Herbert Weir Smyth [n.d.], A Greek Grammar for Colleges; Machine readable text [info] [word count] [Smyth].
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264D

1. Hom. uses the open or the closed forms according to convenience. -ευς occurs in the gen. of a few words in -ος (βέλευς); -εων is often a monosyllable ( cross60), as is the accus. sing. and pl. -εα from nom. -ης or -ος. Hdt. has open -εος, -εα, -εες (?), -εα. In the dat. pl. Hom. has βέλεσσι, βέλεσι, and βελέεσσι ( cross250 D. 2) from βέλος missile.

2. Stems in ας are generally uncontracted in Hom. (γήραος, γήραϊ), but we find -αι in the dat. sing., κρεῶν and κρειῶν in the gen. pl. In the nom. and acc. pl. α is short (γέρα), and this is sometimes the case even in Attic poetry (κρέα). The explanation is obscure (γέρα does not stand for γέρα'). Hom. has δέπασσι and δεπάεσσι (δέπας cup).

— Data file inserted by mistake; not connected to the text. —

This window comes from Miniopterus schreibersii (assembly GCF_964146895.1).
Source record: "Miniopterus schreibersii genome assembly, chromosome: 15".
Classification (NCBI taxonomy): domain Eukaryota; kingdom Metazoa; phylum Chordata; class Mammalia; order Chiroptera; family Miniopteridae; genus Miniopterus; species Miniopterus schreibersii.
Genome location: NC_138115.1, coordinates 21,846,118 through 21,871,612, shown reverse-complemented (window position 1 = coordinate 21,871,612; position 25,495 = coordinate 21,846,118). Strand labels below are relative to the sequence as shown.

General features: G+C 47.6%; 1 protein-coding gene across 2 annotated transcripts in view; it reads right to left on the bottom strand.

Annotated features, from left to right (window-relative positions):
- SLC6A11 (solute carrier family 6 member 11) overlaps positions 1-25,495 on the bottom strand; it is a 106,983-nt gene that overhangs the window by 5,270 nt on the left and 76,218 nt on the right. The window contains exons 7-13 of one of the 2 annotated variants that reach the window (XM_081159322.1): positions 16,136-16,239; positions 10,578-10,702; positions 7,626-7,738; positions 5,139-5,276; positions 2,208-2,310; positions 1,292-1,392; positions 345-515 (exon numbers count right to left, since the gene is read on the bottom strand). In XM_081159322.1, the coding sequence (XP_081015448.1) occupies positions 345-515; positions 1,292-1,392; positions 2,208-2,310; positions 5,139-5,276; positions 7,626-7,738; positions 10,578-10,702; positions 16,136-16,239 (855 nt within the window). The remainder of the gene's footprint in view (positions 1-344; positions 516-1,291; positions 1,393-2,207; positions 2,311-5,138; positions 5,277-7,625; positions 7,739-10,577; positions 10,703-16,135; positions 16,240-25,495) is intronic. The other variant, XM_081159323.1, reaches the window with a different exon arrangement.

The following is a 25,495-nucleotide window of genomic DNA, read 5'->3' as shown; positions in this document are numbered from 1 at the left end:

3. In Hom. and Hdt. several words in -ας show ε for α before a vowel (cp. ὁρέω in Hdt. for ὁράω). Hom.: οὖδας ground, οὔδεος, οὔδεϊ and οὔδει; κῶας fleece, κώεα, κώεσι; Hdt.: γέρας, γέρεος, but κρέας, κρέως, κρεῶν. In Attic poetry: βρέτας image, βρέτεος, βρέτει, etc. Cp. cross258 D.

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Herbert Weir Smyth [n.d.], A Greek Grammar for Colleges; Machine readable text [info] [word count] [Smyth].
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